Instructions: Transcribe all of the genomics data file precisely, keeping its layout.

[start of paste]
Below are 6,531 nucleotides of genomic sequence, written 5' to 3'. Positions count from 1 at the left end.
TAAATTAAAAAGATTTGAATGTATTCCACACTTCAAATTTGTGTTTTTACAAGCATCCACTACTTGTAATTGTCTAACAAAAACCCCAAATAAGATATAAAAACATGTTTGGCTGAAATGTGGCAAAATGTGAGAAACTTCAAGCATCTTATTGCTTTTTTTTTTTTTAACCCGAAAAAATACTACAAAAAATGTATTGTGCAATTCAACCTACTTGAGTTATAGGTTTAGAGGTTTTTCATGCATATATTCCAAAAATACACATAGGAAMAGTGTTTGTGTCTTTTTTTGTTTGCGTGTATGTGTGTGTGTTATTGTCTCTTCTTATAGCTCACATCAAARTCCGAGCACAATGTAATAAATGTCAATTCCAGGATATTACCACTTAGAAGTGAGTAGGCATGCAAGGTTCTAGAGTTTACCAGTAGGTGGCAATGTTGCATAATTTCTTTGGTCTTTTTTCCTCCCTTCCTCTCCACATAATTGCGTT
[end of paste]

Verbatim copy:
Below are 6,531 nucleotides of genomic sequence, written 5' to 3'. Positions count from 1 at the left end.
TAAATTAAAAAGATTTGAATGTATTCCACACTTCAAATTTGTGTTTTTACAAGCATCCACTACTTGTAATTGTCTAACAAAAACCCCAAATAAGATATAAAAACATGTTTGGCTGAAATGTGGCAAAATGTGAGAAACTTCAAGCATCTTATTGCTTTTTTTTTTTTTAACCCGAAAAAATACTACAAAAAATGTATTGTGCAATTCAACCTACTTGAGTTATAGGTTTAGAGGTTTTTCATGCATATATTCCAAAAATACACATAGGAAMAGTGTTTGTGTCTTTTTTTGTTTGCGTGTATGTGTGTGTGTTATTGTCTCTTCTTATAGCTCACATCAAARTCCGAGCACAATGTAATAAATGTCAATTCCAGGATATTACCACTTAGAAGTGAGTAGGCATGCAAGGTTCTAGAGTTTACCAGTAGGTGGCAATGTTGCATAATTTCTTTGGTCTTTTTTCCTCCCTTCCTCTCCACATAATTGCGTT